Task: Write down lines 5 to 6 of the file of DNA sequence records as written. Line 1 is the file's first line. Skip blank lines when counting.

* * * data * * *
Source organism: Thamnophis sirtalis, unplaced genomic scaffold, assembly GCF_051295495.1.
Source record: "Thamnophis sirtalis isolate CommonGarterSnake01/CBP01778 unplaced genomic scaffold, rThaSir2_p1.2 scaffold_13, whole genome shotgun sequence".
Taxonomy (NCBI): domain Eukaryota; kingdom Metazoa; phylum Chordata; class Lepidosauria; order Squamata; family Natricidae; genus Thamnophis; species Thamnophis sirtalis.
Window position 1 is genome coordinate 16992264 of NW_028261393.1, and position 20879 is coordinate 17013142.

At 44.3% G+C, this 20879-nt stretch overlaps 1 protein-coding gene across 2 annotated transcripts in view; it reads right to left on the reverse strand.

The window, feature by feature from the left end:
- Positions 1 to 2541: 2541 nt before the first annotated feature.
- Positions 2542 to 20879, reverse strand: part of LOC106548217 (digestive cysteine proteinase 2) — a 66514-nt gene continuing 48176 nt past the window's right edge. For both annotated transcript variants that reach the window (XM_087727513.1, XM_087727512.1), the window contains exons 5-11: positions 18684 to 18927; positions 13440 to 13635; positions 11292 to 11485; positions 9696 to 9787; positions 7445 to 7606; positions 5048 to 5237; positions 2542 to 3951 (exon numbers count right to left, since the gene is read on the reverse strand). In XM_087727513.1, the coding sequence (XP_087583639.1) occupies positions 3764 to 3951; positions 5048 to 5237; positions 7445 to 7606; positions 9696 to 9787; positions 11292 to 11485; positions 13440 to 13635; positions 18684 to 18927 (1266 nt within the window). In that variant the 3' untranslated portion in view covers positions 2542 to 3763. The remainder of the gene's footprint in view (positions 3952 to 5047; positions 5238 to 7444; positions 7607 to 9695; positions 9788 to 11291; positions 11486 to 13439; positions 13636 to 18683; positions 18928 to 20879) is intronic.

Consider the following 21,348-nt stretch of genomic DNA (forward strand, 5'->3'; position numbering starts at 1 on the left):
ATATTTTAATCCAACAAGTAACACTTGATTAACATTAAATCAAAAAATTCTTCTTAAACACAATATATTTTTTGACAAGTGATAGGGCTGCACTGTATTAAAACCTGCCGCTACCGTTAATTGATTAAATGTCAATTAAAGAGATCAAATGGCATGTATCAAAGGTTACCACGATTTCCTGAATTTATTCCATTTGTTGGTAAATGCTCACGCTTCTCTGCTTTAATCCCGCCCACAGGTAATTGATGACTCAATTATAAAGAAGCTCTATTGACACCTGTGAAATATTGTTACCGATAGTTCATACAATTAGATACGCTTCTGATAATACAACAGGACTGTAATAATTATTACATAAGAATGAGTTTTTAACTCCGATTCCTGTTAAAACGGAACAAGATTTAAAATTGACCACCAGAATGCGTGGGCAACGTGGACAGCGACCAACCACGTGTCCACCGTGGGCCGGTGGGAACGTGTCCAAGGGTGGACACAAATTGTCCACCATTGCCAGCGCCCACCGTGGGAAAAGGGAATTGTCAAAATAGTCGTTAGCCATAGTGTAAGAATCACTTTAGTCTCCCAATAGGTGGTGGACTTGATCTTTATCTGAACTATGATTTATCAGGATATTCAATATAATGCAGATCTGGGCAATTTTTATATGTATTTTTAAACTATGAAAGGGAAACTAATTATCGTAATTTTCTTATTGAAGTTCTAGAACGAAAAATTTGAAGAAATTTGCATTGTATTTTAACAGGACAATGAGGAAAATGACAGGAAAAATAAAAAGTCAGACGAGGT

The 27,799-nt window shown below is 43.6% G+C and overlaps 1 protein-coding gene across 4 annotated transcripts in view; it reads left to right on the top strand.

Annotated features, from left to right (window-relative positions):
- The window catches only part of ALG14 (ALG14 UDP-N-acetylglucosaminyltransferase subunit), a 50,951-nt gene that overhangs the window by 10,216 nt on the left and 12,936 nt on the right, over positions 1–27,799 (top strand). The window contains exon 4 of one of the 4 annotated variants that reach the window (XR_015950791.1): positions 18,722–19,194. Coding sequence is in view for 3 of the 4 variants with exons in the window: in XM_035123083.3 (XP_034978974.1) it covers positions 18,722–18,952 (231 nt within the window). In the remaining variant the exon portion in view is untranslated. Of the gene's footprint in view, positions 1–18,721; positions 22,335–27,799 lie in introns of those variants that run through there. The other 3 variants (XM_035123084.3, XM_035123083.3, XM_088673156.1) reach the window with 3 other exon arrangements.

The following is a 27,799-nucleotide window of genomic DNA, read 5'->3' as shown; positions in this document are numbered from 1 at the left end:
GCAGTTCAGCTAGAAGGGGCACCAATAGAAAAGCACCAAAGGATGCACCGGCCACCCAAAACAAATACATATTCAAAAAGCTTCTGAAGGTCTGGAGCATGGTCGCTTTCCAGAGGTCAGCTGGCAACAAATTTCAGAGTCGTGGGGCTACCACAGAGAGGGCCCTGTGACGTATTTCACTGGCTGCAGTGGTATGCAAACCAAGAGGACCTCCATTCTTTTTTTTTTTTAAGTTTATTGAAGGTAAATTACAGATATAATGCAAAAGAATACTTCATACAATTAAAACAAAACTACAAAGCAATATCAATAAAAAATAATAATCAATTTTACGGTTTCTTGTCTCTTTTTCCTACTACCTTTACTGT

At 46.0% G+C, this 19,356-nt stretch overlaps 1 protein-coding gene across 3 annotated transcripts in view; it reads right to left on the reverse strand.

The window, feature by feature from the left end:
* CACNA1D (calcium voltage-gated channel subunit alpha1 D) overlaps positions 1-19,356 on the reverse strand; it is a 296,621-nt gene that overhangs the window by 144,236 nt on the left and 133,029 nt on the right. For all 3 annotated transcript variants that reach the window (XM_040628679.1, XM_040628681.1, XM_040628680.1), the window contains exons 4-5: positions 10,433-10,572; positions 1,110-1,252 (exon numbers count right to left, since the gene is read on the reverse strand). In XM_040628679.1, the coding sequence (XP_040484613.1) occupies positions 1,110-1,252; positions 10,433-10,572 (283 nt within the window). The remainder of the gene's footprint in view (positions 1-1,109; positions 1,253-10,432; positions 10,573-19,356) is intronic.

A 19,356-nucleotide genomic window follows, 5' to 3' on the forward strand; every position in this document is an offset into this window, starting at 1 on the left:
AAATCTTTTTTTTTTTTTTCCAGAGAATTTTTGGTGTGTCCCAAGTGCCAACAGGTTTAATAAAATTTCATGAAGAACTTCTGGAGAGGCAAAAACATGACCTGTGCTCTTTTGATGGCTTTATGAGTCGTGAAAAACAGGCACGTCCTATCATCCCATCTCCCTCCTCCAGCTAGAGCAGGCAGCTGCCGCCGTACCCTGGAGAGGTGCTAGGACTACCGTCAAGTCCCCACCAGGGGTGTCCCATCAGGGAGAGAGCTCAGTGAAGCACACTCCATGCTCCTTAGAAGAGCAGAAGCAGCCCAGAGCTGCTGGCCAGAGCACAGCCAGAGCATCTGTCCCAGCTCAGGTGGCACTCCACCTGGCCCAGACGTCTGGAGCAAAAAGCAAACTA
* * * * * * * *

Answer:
At 44.3% G+C, this 20879-nt stretch overlaps 1 protein-coding gene across 2 annotated transcripts in view; it reads right to left on the reverse strand.

The window, feature by feature from the left end: